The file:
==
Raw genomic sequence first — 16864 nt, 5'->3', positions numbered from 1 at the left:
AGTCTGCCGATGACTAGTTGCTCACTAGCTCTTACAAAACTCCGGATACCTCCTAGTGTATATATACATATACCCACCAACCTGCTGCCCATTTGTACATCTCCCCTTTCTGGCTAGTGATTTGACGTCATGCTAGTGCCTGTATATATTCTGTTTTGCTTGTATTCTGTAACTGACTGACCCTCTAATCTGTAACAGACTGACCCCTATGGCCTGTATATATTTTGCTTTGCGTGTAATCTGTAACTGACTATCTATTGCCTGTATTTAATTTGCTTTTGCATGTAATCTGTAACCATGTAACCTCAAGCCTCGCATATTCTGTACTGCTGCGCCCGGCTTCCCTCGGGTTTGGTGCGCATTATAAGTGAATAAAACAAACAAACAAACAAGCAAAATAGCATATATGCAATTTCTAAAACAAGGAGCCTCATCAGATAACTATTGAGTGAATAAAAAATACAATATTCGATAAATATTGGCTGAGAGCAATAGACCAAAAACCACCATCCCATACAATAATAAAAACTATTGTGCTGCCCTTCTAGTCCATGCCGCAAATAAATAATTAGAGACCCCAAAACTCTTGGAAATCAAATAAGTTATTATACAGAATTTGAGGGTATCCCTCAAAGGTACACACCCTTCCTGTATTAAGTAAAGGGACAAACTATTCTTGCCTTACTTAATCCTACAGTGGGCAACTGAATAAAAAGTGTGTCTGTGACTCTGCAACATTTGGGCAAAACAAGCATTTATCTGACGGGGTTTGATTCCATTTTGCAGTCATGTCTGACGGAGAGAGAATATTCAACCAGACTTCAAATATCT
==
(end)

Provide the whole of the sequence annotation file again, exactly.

Raw genomic sequence first — 16864 nt, 5'->3', positions numbered from 1 at the left:
AGTCTGCCGATGACTAGTTGCTCACTAGCTCTTACAAAACTCCGGATACCTCCTAGTGTATATATACATATACCCACCAACCTGCTGCCCATTTGTACATCTCCCCTTTCTGGCTAGTGATTTGACGTCATGCTAGTGCCTGTATATATTCTGTTTTGCTTGTATTCTGTAACTGACTGACCCTCTAATCTGTAACAGACTGACCCCTATGGCCTGTATATATTTTGCTTTGCGTGTAATCTGTAACTGACTATCTATTGCCTGTATTTAATTTGCTTTTGCATGTAATCTGTAACCATGTAACCTCAAGCCTCGCATATTCTGTACTGCTGCGCCCGGCTTCCCTCGGGTTTGGTGCGCATTATAAGTGAATAAAACAAACAAACAAACAAGCAAAATAGCATATATGCAATTTCTAAAACAAGGAGCCTCATCAGATAACTATTGAGTGAATAAAAAATACAATATTCGATAAATATTGGCTGAGAGCAATAGACCAAAAACCACCATCCCATACAATAATAAAAACTATTGTGCTGCCCTTCTAGTCCATGCCGCAAATAAATAATTAGAGACCCCAAAACTCTTGGAAATCAAATAAGTTATTATACAGAATTTGAGGGTATCCCTCAAAGGTACACACCCTTCCTGTATTAAGTAAAGGGACAAACTATTCTTGCCTTACTTAATCCTACAGTGGGCAACTGAATAAAAAGTGTGTCTGTGACTCTGCAACATTTGGGCAAAACAAGCATTTATCTGACGGGGTTTGATTCCATTTTGCAGTCATGTCTGACGGAGAGAGAATATTCAACCAGACTTCAAATATCT